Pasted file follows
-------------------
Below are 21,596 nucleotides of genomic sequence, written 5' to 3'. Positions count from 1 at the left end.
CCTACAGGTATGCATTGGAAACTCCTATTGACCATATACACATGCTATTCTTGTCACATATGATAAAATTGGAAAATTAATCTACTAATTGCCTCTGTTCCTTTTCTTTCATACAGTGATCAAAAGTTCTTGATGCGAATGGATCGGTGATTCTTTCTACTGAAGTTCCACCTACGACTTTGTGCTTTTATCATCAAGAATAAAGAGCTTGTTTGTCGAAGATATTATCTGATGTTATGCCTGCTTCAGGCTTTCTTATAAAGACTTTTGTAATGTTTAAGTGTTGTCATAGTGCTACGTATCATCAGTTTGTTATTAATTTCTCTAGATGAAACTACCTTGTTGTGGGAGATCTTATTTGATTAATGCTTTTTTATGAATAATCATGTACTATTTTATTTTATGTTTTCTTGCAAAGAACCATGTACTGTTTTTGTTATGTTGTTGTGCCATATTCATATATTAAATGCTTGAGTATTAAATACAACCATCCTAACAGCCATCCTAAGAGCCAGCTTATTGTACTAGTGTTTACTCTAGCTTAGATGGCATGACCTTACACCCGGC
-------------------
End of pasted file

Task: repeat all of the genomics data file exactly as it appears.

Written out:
Below are 21,596 nucleotides of genomic sequence, written 5' to 3'. Positions count from 1 at the left end.
CCTACAGGTATGCATTGGAAACTCCTATTGACCATATACACATGCTATTCTTGTCACATATGATAAAATTGGAAAATTAATCTACTAATTGCCTCTGTTCCTTTTCTTTCATACAGTGATCAAAAGTTCTTGATGCGAATGGATCGGTGATTCTTTCTACTGAAGTTCCACCTACGACTTTGTGCTTTTATCATCAAGAATAAAGAGCTTGTTTGTCGAAGATATTATCTGATGTTATGCCTGCTTCAGGCTTTCTTATAAAGACTTTTGTAATGTTTAAGTGTTGTCATAGTGCTACGTATCATCAGTTTGTTATTAATTTCTCTAGATGAAACTACCTTGTTGTGGGAGATCTTATTTGATTAATGCTTTTTTATGAATAATCATGTACTATTTTATTTTATGTTTTCTTGCAAAGAACCATGTACTGTTTTTGTTATGTTGTTGTGCCATATTCATATATTAAATGCTTGAGTATTAAATACAACCATCCTAACAGCCATCCTAAGAGCCAGCTTATTGTACTAGTGTTTACTCTAGCTTAGATGGCATGACCTTACACCCGGC